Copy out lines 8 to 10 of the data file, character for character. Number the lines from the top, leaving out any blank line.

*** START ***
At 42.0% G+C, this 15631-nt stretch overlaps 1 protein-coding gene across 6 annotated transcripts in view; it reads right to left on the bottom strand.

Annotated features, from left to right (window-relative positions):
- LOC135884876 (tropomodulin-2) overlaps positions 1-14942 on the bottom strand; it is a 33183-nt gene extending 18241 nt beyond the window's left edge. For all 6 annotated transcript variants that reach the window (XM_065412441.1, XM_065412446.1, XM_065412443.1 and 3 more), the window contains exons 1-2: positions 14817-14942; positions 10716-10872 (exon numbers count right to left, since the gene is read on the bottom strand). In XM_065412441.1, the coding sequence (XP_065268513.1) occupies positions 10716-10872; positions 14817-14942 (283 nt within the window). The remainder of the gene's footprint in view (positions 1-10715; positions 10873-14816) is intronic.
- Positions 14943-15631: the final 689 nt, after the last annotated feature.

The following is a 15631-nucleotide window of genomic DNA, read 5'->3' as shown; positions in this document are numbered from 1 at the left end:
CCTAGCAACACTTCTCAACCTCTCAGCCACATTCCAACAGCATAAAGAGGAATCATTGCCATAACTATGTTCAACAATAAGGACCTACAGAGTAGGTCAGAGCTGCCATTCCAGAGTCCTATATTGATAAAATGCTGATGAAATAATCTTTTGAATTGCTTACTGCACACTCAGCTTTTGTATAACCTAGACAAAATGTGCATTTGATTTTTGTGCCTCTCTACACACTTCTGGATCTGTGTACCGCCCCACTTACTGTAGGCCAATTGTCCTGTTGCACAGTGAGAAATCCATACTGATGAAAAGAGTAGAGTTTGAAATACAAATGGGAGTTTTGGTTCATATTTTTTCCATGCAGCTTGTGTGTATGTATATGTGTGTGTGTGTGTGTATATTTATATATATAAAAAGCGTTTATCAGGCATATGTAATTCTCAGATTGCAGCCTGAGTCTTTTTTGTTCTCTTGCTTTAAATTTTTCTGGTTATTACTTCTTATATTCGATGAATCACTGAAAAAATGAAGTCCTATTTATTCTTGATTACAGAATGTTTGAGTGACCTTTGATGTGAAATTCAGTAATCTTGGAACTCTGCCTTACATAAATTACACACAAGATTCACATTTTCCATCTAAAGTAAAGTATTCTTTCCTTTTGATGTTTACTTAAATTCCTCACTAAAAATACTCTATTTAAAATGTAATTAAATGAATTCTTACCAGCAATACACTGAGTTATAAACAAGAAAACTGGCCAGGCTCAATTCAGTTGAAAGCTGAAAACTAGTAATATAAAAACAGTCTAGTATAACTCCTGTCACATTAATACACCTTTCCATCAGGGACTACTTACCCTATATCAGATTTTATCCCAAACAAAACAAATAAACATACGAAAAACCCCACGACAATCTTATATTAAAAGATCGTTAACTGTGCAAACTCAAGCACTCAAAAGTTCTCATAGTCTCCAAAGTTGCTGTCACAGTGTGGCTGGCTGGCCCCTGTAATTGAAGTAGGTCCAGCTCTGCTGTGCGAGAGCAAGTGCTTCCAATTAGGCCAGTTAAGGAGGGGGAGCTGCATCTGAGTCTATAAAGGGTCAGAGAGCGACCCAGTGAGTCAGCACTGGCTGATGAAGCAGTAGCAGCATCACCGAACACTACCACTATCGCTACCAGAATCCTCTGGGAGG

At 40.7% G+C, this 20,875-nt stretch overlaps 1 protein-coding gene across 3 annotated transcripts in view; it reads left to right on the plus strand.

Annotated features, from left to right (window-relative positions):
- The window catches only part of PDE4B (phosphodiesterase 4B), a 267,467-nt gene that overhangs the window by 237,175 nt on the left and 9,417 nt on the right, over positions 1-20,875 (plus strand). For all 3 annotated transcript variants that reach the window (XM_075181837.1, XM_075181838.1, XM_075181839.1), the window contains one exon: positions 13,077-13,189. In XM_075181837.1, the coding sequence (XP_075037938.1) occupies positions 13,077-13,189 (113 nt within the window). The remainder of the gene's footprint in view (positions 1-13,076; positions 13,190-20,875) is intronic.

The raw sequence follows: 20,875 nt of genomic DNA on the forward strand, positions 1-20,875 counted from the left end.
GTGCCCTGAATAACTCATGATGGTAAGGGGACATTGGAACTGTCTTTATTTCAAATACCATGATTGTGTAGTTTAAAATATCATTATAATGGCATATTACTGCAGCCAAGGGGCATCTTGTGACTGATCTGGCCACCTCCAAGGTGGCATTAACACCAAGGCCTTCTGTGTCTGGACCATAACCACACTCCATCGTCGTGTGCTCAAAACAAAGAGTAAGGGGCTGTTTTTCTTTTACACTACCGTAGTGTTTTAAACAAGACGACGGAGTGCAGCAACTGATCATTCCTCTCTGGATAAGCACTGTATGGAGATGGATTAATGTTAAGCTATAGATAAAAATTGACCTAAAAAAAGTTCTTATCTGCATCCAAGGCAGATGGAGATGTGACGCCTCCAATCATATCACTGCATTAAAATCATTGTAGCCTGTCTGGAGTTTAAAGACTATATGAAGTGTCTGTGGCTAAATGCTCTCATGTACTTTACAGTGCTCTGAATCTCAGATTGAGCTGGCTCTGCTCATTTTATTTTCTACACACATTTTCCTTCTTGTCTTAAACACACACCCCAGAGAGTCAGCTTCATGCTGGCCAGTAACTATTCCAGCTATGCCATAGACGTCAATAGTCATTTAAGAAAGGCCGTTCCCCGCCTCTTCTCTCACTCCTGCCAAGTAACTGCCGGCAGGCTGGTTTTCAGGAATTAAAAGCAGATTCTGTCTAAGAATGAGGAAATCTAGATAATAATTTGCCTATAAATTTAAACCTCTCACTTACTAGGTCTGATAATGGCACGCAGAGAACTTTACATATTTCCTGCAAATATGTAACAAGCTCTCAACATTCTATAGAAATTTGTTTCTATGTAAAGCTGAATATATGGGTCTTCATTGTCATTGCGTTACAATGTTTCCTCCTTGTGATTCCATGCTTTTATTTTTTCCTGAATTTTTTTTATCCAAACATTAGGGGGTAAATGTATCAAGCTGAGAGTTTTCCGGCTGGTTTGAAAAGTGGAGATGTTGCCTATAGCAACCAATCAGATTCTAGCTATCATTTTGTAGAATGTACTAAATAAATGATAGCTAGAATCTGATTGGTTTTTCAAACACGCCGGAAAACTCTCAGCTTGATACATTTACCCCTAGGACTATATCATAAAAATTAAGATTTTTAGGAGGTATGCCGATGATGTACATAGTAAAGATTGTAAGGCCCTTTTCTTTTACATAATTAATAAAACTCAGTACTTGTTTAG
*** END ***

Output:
Annotated features, from left to right (window-relative positions):
- The window catches only part of PDE4B (phosphodiesterase 4B), a 267,467-nt gene that overhangs the window by 237,175 nt on the left and 9,417 nt on the right, over positions 1-20,875 (plus strand). For all 3 annotated transcript variants that reach the window (XM_075181837.1, XM_075181838.1, XM_075181839.1), the window contains one exon: positions 13,077-13,189. In XM_075181837.1, the coding sequence (XP_075037938.1) occupies positions 13,077-13,189 (113 nt within the window). The remainder of the gene's footprint in view (positions 1-13,076; positions 13,190-20,875) is intronic.

The raw sequence follows: 20,875 nt of genomic DNA on the forward strand, positions 1-20,875 counted from the left end.